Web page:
There was a constant push-and-pull between the British and the Americans throughout the bombing war in Europe. The putative psychopath Arthur Harris considered the American insistence on bombing specific targets absurd; he constantly harangued his American counterparts—and harangued Churchill to harangue Roosevelt—to give up their daytime attacks and join the RAF in night-time area bombing to more quickly effect his goal of reducing every German city to rubble.[3] Harris dismissed the American insistence on hitting crucial targets, whether they were travel hubs, ball bearing factories, or oil production, as “panaceas.” That became his favourite word every time he was urged have his bombers try to hit targets more specific than city centers: he imbued it with a haughty, derisive disdain for what he saw as naïve and even childish American thinking. He embodied the antithesis of the Bomber Mafia’s idealism. War for Bomber Harris was a necessarily brutal affair and every single German was, to his mind, a valid target. American queasiness at the prospect of civilian casualties was, he believed, a weakness[4] that wilfully ignored reality and would prolong the war and, paradoxically, cause greater suffering. Only by breaking the German spirit by pitilessly raining destruction on their cities would the war be won—and ultimate victory, he insisted all the way through, could be achieved by bombing alone.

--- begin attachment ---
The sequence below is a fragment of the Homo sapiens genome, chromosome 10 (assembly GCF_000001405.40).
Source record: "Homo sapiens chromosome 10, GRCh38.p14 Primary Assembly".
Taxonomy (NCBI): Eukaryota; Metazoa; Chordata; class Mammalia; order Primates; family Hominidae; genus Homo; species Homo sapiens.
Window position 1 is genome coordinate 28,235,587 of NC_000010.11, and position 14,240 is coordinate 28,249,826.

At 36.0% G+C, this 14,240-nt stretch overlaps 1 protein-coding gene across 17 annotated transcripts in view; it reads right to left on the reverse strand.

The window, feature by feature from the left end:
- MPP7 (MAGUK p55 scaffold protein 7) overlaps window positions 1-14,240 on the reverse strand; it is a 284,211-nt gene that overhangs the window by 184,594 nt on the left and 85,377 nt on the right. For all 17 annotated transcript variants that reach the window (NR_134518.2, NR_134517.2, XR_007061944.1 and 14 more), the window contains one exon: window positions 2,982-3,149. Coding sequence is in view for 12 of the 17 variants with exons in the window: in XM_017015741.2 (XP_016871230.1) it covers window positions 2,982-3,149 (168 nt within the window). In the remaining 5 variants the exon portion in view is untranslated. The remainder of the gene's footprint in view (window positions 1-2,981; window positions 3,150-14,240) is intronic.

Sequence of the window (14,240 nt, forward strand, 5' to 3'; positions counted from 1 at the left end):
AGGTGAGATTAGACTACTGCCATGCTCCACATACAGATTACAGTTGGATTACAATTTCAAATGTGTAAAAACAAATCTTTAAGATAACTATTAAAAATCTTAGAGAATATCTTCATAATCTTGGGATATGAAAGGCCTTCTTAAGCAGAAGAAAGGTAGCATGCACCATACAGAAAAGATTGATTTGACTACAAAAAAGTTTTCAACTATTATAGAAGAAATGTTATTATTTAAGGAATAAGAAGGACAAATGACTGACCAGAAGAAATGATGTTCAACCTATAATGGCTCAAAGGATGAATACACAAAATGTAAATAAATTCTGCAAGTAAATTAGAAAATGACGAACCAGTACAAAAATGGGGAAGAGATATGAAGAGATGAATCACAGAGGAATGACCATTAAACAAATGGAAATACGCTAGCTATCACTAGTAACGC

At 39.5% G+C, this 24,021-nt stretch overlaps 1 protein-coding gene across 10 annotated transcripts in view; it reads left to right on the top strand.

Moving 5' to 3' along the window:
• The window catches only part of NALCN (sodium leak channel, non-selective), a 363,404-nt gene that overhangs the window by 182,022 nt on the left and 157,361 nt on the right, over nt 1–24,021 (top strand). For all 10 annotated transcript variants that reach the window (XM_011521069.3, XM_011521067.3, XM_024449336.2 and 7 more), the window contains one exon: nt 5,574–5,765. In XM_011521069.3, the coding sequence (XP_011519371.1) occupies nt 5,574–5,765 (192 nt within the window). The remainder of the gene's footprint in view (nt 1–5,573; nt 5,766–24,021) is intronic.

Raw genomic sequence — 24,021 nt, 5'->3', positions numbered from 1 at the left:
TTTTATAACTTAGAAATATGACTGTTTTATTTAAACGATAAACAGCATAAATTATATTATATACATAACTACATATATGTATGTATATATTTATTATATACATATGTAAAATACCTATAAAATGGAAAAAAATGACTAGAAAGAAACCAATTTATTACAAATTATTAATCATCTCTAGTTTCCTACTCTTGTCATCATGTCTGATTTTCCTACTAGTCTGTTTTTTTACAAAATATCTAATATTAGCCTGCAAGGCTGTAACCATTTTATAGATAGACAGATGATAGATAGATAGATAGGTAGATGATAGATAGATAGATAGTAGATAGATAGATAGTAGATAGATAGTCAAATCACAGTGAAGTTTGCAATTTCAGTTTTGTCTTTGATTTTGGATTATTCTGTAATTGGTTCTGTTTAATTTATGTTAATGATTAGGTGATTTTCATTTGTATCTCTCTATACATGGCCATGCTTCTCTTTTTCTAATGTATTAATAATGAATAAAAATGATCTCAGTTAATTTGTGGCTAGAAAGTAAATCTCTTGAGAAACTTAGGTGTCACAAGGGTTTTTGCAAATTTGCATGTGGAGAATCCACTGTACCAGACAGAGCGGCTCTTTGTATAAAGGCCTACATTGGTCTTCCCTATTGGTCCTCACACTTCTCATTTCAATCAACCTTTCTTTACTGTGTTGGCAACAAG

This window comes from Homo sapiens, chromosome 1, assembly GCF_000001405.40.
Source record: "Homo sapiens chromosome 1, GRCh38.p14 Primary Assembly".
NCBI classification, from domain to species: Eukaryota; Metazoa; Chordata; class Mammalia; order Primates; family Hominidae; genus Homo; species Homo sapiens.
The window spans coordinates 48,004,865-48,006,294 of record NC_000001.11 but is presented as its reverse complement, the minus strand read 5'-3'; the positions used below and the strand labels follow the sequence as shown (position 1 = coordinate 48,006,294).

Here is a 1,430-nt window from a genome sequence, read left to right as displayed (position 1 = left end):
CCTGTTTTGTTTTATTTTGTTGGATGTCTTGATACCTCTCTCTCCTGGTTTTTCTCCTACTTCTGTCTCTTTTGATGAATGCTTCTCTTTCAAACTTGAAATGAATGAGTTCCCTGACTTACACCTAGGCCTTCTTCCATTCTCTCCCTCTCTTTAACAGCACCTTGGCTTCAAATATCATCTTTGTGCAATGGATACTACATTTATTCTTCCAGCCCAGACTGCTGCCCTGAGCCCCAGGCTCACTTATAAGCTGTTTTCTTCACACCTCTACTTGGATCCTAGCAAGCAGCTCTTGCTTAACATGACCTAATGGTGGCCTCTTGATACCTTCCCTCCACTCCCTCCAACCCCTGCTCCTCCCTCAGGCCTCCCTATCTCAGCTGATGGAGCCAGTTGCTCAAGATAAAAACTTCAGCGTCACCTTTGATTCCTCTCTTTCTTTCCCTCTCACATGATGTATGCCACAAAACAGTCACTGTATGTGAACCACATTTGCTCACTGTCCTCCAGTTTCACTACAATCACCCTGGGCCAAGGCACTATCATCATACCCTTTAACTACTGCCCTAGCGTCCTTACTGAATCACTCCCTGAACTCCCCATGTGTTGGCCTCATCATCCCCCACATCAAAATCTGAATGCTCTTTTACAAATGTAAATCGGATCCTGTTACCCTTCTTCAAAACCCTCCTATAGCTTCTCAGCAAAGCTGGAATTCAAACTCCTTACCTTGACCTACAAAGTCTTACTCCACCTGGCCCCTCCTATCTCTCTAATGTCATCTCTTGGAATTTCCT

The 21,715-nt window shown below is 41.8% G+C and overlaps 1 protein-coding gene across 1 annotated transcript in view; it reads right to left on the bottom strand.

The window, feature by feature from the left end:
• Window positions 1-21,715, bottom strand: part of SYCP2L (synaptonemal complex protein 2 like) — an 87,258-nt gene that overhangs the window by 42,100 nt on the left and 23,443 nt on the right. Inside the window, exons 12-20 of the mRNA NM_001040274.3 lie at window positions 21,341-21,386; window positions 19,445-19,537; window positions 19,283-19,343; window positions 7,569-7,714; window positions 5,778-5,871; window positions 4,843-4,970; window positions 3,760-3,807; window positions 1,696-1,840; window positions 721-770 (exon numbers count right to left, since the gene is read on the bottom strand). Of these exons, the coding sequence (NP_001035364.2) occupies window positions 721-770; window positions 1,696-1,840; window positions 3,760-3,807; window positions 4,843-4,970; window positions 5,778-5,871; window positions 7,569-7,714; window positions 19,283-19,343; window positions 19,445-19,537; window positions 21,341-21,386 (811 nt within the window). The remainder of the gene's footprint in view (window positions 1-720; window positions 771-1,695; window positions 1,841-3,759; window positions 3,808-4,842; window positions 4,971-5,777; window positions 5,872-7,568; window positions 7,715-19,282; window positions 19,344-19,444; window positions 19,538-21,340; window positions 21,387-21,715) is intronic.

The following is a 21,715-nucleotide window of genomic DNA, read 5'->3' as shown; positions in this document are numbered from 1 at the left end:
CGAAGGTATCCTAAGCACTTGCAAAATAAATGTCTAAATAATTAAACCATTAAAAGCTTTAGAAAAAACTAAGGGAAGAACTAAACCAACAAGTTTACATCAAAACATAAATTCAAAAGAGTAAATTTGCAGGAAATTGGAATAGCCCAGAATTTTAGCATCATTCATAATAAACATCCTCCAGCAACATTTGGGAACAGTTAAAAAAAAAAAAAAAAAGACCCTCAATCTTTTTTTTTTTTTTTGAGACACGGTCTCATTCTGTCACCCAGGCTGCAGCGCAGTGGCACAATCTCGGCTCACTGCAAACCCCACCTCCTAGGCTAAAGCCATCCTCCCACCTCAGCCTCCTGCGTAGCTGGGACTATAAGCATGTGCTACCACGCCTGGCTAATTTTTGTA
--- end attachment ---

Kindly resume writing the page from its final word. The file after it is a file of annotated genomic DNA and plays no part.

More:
Again, cue the narrator: “The war could not, in fact, be won by bombing alone.”

However, as the war wore on through 1943 and into 1944 and the behemoth of the U.S. military-industrial complex started producing bombers faster than they could recruit and train aircrews, the American strategy ultimately proved more effective. To be clear: “precision bombing” was never a reality, never became anything more than an oxymoron to be savoured as gallows humour. But as the USAAF was able to put more and more planes in the air, focused raids on high-value targets increasingly paid dividends that Harris’ night-time area bombing did not, even as Harris’ air fleet similarly grew larger and larger. As Canadian historian Randall Hansen details in Fire and Fury, what kept Albert Speer (who had quickly risen through the ranks from his role as Hitler’s pet architect, to being in charge of all war production) awake at night wasn’t the devastation wrought on civilian populations by the RAF, but the massive blows to industry and, especially, to oil production by the American attacks. Yet in the face of mounting evidence that daytime bombing focused on military and industrial targets was having greater effect than his night-time area bombing—as well as increasing pressure from his superiors to follow suit—Arthur Harris remained obstinate in his rejection of “panaceas.”